A retired St Catherine shopkeeper and neighbour of an alleged Clansman-One Don gangster disclosed Wednesday that the accused once attended prayer meetings at her home, causing her to disbelieve the State’s claims he was involved in organised crime.
The senior citizen told the court that she knew 26-year-old defendant Dylon McLean since he was a baby.
Besides his regular visits to patronise her shop, she said that McLean was like family and that he and his cousins would often visit their prayer meetings on Fridays.
A former top-tier member of the gang had testified that McLean was one of the gang’s lookout men and that he had his own gun. The witness also told the court that McLean would sometimes guard reputed gang leader Andre ‘Blackman’ Bryan.
The woman, who was called to give character evidence for McLean, described him as very calm, quiet, unaggressive, and “nice to get along with”.
When McLean’s lawyer Venice Brown asked her to explain why she was in disbelief, she said: “Because I did not see him in that light.”
“He does not have a lot of friends and he is always over his house and I can see him from my shop always sitting under a mango tree inna the yard,” she added.
Furthermore, she said the warehouse supervisor had no reason to get involved in that lifestyle as he was not in need.
“He wasn’t a street child or was suffering so that he would go out there and get something,” the woman told the court.
According to the shopkeeper, she believes that McLean is a law-abiding citizen and has never seen him with a gun or involved in any conflict.
“Whenever you hear him speaking loudly, a him and his siblings at war,” she said.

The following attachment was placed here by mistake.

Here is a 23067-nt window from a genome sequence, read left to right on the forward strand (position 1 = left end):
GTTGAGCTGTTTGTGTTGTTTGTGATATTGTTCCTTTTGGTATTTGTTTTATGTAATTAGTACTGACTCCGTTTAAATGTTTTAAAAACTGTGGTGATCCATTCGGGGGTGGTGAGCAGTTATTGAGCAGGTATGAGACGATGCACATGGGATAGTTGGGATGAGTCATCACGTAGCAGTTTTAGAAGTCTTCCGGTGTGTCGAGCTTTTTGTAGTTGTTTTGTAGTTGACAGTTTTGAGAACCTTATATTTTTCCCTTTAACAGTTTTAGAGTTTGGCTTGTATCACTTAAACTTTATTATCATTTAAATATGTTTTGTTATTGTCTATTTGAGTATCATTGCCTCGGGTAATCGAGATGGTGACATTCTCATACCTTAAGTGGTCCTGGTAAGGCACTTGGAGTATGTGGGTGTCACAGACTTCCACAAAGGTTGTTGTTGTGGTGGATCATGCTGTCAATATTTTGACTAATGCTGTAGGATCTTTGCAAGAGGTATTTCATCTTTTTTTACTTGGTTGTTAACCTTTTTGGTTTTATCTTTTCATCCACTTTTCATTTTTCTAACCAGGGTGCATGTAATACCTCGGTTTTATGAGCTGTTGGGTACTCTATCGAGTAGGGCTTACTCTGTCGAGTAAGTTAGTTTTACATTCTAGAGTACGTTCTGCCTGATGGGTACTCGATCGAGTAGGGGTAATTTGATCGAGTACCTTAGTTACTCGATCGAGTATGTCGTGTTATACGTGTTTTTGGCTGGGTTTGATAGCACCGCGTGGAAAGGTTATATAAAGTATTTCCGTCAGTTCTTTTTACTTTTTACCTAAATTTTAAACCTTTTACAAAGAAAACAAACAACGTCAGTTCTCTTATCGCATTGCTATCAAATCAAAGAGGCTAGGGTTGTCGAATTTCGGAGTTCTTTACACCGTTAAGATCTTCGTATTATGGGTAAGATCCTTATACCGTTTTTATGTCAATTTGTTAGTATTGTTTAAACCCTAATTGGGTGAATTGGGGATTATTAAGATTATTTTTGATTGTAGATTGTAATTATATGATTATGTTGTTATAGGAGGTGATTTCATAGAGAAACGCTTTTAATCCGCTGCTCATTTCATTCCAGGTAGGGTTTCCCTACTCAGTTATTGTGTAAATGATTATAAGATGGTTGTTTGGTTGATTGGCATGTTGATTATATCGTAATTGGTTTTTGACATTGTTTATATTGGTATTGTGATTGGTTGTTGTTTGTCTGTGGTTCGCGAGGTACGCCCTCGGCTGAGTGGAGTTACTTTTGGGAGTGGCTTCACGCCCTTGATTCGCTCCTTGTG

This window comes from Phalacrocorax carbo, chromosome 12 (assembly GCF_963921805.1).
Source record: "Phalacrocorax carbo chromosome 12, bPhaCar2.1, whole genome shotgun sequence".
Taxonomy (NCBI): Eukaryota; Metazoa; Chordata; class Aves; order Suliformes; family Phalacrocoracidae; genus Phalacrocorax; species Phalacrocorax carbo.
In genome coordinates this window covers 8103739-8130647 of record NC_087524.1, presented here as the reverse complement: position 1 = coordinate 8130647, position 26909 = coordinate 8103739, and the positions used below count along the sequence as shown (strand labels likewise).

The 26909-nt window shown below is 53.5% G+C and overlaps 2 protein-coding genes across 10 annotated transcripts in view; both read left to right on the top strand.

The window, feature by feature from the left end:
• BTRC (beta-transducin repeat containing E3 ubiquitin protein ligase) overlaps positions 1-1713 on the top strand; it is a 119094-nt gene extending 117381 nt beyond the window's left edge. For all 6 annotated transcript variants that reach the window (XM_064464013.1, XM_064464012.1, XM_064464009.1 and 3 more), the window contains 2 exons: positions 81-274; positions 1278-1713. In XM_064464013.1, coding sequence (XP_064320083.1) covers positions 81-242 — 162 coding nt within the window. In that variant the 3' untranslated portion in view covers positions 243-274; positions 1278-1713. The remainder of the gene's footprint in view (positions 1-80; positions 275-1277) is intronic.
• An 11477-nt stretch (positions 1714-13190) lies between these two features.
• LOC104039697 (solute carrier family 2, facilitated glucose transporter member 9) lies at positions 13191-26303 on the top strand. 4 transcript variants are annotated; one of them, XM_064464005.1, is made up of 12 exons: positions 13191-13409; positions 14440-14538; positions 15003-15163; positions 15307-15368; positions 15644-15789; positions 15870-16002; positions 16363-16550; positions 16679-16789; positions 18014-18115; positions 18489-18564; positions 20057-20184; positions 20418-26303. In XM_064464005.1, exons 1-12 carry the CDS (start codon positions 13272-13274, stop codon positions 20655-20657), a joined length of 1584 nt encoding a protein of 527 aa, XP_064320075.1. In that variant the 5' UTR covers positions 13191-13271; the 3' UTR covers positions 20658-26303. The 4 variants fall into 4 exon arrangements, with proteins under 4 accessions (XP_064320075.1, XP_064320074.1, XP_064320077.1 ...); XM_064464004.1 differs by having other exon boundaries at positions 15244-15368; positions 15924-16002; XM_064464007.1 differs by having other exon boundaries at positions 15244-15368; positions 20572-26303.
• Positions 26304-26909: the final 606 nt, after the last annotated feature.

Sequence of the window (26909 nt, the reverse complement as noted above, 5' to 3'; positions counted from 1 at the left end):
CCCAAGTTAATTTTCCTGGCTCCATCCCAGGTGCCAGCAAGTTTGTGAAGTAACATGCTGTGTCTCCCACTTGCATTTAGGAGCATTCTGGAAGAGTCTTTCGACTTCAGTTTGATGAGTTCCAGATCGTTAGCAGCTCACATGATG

McLean, in his unsworn testament, had testified that he rarely ventured outside and that a woman who operated a shop in front of his house would always see him when he was home.
The alleged gangster, who also claimed that he was innocent, denied being part of the gang, as well as owning or being familiar with guns.
Meanwhile, Chief Justice Bryan Sykes adjourned the trial until Monday for four defence lawyers to finalise preparations for the witnesses and documents that they will be presenting.
The lawyers have requested the admission records for their clients at the Spanish Town Police Station and Horizon Adult Remand Centre which they hope to use to prove that the accused were in custody when some of the crimes were allegedly carried out by the gang.
Similar to Monday’s proceedings, some of the records were brought before the court Tuesday, but the relevant officer who could address the information was not present.
But before the adjournment, the judge criticised the defence for their lack of preparation.
“The truth of the matter is that this should have been sorted out from some time ago. You have been in the case for at least a year.
“But it seems as if the strategy was, ‘Let us wait until the end of the prosecution case, make a no-case submission, and hope for the best, and then see afterward’,” the judge said.
McLean is one of 28 remaining defendants in the trial.
The trial commenced last September with 33 persons but five were freed because there were no credible case against them.
The remaining defendants are on a now-reduced 14-count indictment under the Criminal Justice (Suppression of Criminal Organizations) Act and the Firearms Act.